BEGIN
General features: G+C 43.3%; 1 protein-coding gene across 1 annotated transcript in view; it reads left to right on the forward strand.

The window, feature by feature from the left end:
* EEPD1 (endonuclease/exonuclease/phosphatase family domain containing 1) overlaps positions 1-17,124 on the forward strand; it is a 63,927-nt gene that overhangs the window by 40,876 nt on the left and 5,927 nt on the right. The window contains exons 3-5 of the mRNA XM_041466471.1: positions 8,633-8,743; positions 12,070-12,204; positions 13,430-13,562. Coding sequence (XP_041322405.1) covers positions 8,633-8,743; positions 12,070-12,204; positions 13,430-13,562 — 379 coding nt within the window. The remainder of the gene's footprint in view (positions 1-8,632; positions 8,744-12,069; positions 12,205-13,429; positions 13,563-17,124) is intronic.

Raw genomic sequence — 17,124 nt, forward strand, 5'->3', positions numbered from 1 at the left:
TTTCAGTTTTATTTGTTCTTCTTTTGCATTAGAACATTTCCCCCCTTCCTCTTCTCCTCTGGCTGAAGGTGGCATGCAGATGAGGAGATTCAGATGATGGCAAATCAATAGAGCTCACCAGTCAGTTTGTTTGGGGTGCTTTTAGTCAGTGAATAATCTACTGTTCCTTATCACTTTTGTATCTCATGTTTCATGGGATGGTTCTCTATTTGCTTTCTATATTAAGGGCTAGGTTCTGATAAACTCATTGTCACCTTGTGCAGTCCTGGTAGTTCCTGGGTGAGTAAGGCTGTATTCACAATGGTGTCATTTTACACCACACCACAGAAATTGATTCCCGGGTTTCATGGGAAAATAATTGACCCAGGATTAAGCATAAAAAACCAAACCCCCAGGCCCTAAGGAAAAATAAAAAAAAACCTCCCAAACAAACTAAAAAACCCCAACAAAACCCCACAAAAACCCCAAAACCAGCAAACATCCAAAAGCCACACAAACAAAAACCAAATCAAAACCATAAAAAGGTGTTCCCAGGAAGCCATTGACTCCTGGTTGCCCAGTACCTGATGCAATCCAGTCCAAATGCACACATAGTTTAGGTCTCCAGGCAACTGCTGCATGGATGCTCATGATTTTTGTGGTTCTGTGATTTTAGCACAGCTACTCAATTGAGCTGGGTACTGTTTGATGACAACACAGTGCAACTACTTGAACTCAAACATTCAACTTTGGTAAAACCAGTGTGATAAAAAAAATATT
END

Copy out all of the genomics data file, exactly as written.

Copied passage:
General features: G+C 43.3%; 1 protein-coding gene across 1 annotated transcript in view; it reads left to right on the forward strand.

The window, feature by feature from the left end:
* EEPD1 (endonuclease/exonuclease/phosphatase family domain containing 1) overlaps positions 1-17,124 on the forward strand; it is a 63,927-nt gene that overhangs the window by 40,876 nt on the left and 5,927 nt on the right. The window contains exons 3-5 of the mRNA XM_041466471.1: positions 8,633-8,743; positions 12,070-12,204; positions 13,430-13,562. Coding sequence (XP_041322405.1) covers positions 8,633-8,743; positions 12,070-12,204; positions 13,430-13,562 — 379 coding nt within the window. The remainder of the gene's footprint in view (positions 1-8,632; positions 8,744-12,069; positions 12,205-13,429; positions 13,563-17,124) is intronic.

Raw genomic sequence — 17,124 nt, forward strand, 5'->3', positions numbered from 1 at the left:
TTTCAGTTTTATTTGTTCTTCTTTTGCATTAGAACATTTCCCCCCTTCCTCTTCTCCTCTGGCTGAAGGTGGCATGCAGATGAGGAGATTCAGATGATGGCAAATCAATAGAGCTCACCAGTCAGTTTGTTTGGGGTGCTTTTAGTCAGTGAATAATCTACTGTTCCTTATCACTTTTGTATCTCATGTTTCATGGGATGGTTCTCTATTTGCTTTCTATATTAAGGGCTAGGTTCTGATAAACTCATTGTCACCTTGTGCAGTCCTGGTAGTTCCTGGGTGAGTAAGGCTGTATTCACAATGGTGTCATTTTACACCACACCACAGAAATTGATTCCCGGGTTTCATGGGAAAATAATTGACCCAGGATTAAGCATAAAAAACCAAACCCCCAGGCCCTAAGGAAAAATAAAAAAAAACCTCCCAAACAAACTAAAAAACCCCAACAAAACCCCACAAAAACCCCAAAACCAGCAAACATCCAAAAGCCACACAAACAAAAACCAAATCAAAACCATAAAAAGGTGTTCCCAGGAAGCCATTGACTCCTGGTTGCCCAGTACCTGATGCAATCCAGTCCAAATGCACACATAGTTTAGGTCTCCAGGCAACTGCTGCATGGATGCTCATGATTTTTGTGGTTCTGTGATTTTAGCACAGCTACTCAATTGAGCTGGGTACTGTTTGATGACAACACAGTGCAACTACTTGAACTCAAACATTCAACTTTGGTAAAACCAGTGTGATAAAAAAAATATT